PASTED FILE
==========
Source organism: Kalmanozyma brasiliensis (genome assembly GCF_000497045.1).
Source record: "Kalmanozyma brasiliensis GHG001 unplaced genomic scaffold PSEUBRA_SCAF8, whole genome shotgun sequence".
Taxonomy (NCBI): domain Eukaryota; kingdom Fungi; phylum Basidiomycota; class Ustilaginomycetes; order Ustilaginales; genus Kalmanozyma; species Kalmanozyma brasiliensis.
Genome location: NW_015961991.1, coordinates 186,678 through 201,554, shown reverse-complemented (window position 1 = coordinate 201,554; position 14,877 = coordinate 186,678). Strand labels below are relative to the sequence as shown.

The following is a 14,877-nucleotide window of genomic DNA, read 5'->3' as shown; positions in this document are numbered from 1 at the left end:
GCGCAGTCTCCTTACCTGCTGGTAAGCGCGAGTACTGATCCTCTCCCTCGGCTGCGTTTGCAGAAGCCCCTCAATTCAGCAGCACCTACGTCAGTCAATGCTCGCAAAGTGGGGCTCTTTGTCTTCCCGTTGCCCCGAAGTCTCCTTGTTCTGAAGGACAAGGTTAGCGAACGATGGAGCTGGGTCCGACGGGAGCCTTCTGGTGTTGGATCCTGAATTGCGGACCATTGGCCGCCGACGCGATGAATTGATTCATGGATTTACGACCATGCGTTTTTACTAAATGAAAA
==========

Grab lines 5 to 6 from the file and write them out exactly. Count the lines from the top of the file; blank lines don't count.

The following is a 14,877-nucleotide window of genomic DNA, read 5'->3' as shown; positions in this document are numbered from 1 at the left end:
GCGCAGTCTCCTTACCTGCTGGTAAGCGCGAGTACTGATCCTCTCCCTCGGCTGCGTTTGCAGAAGCCCCTCAATTCAGCAGCACCTACGTCAGTCAATGCTCGCAAAGTGGGGCTCTTTGTCTTCCCGTTGCCCCGAAGTCTCCTTGTTCTGAAGGACAAGGTTAGCGAACGATGGAGCTGGGTCCGACGGGAGCCTTCTGGTGTTGGATCCTGAATTGCGGACCATTGGCCGCCGACGCGATGAATTGATTCATGGATTTACGACCATGCGTTTTTACTAAATGAAAA